CAN WE FIND A PLACE FOR GAYS IN OUR SOCIETY?
Here in Ghana, it is a taboo to have sex through the anus except the vagina. In fact most religious orientations are quick to spew the consequences one is likely to suffer. Even though our morals and values intertwine, Africa as a whole abhors the act. But the phenomenon of gay rights though not new in the west is on the increase in Africa. Recent developments regarding homosexuality in Africa could be likened to the Arab Spring within the Middle East.
Ghana’s 1992 constitution though obvious with regard to the fundamental human rights of Ghanaians, it is at conflict with the criminal code which is unequivocal on the illegality of having unnatural carnal knowledge of someone. The lacuna in the constitution is that the constitution itself is silent on what constitute being gay.
Homosexuality is defined as the sexual attraction a person has for another person of the same gender. This includes lesbians.
To be gay depending on what lens one wear could be morally wrong or a medical defect. Many moralists argue it’s against God’s purpose for procreation while doctors simply believe it’s a medical defect. Be it the later then I believe it should be corrected. What at all would make ones hormones arise upon seeing the nakedness of a fellow man and not to talk about not having seen the man’s nakedness but his mere appearance? Indeed gays might be suffering from something serious that mere rhetoric and debates might not solve.
We are where we are as a result of the fact that western civilization has eating into our society without us questioning its logic. The Ghanaian I know is always adjusting to new trends from the west be it new form of dressing, eating, speaking and now having sex. When we begin to eat anything that we are fed with without shaking our head to signal dejection then we are stupid.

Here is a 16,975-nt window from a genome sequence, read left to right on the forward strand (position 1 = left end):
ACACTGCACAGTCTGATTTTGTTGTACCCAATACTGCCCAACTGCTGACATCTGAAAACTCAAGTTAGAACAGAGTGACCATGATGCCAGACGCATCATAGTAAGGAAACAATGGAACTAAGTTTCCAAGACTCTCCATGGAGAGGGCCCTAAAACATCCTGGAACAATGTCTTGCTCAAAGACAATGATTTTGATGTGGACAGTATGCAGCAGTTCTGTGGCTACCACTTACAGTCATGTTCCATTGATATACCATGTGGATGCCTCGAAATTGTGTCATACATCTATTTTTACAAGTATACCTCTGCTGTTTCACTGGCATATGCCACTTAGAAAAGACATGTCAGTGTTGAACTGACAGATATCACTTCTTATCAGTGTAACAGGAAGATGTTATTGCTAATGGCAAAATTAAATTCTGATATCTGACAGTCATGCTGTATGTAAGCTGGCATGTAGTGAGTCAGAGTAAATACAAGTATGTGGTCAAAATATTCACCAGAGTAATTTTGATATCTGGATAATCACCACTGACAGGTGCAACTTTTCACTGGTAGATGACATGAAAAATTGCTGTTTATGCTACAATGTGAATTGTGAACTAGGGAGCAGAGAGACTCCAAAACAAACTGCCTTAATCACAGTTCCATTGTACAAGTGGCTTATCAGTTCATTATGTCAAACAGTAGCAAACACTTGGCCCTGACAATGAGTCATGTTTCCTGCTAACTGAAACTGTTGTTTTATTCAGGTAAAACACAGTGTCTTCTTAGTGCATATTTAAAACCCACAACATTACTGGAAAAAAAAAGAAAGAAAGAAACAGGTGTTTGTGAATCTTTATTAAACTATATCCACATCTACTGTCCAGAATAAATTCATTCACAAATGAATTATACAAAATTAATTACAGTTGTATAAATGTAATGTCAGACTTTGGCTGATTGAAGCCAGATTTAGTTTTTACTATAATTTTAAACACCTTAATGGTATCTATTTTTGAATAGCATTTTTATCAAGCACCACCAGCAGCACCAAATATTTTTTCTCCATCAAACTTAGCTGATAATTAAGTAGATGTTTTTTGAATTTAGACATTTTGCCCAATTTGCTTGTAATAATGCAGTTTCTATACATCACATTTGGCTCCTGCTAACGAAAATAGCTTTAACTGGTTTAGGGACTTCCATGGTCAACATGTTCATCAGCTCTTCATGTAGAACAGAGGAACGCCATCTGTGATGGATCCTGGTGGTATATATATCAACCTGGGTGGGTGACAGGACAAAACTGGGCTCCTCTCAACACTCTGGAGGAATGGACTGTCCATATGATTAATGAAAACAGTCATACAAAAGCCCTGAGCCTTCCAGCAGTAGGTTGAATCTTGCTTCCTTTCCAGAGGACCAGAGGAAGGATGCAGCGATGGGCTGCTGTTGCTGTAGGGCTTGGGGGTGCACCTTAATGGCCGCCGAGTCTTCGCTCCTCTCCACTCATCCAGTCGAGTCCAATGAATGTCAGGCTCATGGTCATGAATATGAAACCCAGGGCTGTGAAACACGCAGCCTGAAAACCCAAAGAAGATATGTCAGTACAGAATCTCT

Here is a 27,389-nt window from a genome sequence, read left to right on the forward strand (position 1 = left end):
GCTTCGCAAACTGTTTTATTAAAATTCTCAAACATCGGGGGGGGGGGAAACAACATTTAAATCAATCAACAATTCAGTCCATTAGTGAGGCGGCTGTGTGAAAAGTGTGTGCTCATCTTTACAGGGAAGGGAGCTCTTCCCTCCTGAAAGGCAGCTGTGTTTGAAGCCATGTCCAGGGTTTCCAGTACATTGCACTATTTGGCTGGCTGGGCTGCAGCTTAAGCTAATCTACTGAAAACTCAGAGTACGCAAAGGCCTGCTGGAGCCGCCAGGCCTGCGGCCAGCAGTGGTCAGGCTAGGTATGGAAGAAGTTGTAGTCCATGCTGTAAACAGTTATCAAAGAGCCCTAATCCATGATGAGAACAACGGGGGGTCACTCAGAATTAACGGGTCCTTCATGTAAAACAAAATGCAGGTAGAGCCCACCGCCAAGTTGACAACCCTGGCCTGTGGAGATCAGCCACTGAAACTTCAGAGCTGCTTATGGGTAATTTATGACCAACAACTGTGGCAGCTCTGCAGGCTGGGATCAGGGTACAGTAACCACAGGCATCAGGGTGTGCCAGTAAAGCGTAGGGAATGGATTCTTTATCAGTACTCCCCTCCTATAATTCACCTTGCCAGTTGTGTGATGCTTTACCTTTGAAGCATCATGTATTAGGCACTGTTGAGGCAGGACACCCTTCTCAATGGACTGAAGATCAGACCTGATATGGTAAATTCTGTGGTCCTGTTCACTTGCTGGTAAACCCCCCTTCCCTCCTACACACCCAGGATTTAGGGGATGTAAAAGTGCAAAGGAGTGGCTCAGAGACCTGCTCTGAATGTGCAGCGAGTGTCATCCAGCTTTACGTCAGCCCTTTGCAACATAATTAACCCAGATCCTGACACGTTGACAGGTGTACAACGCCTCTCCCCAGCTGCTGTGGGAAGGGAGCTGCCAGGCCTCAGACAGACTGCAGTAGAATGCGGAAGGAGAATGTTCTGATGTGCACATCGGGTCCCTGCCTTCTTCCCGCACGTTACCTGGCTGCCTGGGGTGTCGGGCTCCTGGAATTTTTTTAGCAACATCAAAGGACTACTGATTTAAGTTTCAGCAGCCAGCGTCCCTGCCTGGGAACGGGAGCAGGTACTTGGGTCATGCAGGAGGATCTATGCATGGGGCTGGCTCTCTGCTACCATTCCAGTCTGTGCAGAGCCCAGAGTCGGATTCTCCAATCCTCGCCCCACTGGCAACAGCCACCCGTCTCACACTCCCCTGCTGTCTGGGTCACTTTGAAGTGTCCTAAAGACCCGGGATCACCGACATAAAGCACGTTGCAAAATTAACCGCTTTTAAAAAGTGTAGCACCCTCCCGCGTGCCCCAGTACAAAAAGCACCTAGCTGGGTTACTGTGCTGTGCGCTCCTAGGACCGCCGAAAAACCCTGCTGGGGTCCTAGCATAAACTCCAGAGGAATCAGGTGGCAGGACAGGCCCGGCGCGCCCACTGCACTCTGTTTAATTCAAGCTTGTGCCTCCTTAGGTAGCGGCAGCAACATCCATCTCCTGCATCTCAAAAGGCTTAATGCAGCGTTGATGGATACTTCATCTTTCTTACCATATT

The attraction between two men may or may not lead to anything sexually physical, and even if it does, it does not always necessarily lead to penetrative anal sex, contrary to popular perception and myth. But there again my question is what at all would lead two men to attract each other if not for the others status in society rather than on the grounds of sexual defect?
Man as created by God is a little lower than the angels says the good book but far above animals don’t you think so? Knowing that this is sin yet legalizing it is in itself sin but when the norm is circumvented to become bad is equally a sin.
No one can circumvent the order of nature to suit modern idiocy. In as much as I believe the debate on whether or not homosexuality is legal in Ghana or not, it is legitimate we do not as a country go about that devoid of common sense. Yes, let people stand up for what they believe in whether moral or legal let us allow common sense to prevail.
Whether we like it or not the “new” phenomena of sexual attraction in Africa and for that matter Ghana has come to stay and the question of finding a place for them in our mist is very crucial. For me, this is the appropriate time to discuss the issue of gay right (even though I believe they have only left) once and for all. We should not only pretend to concern ourselves with the implication of gay right on our society at the least provocation of the subject.
Let no one think that creating a new ministry that encompasses social protection of which gays are part and approving a minister whose training is in defending “Human Rights” would bring the curtain down on the matter, rather the policy direction of the ministry is as important as the people who drive the ministry.
To sit and allow others who are unrepentant of the subject matter to think as a nation we are indecisive and double minded is unacceptable. One such person is the infamous Andrew Solomon who believes the John Mahama led administration has double standards on the issue of gays.
Interestingly enough, there is no need to wait on our parliamentarians to lead the debate because it’s not about improving their economic fortunes. Perhaps they might have forgotten that being gay or being straight is equally about the lives of the very people they pretend to be serving.
(c) Nathaniel Ekue-Mensah